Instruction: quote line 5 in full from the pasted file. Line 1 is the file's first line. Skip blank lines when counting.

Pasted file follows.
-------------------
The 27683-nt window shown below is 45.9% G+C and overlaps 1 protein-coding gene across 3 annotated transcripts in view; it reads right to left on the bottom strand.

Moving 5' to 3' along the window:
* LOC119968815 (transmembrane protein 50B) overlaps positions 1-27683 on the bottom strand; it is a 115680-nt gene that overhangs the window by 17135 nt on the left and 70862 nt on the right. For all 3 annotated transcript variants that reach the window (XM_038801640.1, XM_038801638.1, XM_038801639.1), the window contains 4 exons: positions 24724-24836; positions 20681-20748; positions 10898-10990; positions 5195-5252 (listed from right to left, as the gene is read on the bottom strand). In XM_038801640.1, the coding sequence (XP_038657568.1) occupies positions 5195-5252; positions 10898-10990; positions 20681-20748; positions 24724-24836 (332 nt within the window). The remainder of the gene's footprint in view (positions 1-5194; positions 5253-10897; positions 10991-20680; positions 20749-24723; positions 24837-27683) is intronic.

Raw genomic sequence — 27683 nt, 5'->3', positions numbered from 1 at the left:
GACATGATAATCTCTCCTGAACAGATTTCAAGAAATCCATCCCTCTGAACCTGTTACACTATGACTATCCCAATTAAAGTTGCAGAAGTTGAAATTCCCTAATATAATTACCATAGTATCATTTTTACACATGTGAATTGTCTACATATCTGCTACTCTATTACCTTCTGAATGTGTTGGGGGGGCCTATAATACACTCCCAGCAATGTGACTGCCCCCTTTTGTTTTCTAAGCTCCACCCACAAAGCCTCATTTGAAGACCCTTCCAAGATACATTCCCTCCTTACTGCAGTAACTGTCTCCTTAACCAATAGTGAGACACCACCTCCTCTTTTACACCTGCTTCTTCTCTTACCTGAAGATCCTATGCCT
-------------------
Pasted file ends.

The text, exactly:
GACATGATAATCTCTCCTGAACAGATTTCAAGAAATCCATCCCTCTGAACCTGTTACACTATGACTATCCCAATTAAAGTTGCAGAAGTTGAAATTCCCTAATATAATTACCATAGTATCATTTTTACACATGTGAATTGTCTACATATCTGCTACTCTATTACCTTCTGAATGTGTTGGGGGGGCCTATAATACACTCCCAGCAATGTGACTGCCCCCTTTTGTTTTCTAAGCTCCACCCACAAAGCCTCATTTGAAGACCCTTCCAAGATACATTCCCTCCTTACTGCAGTAACTGTCTCCTTAACCAATAGTGAGACACCACCTCCTCTTTTACACCTGCTTCTTCTCTTACCTGAAGATCCTATGCCT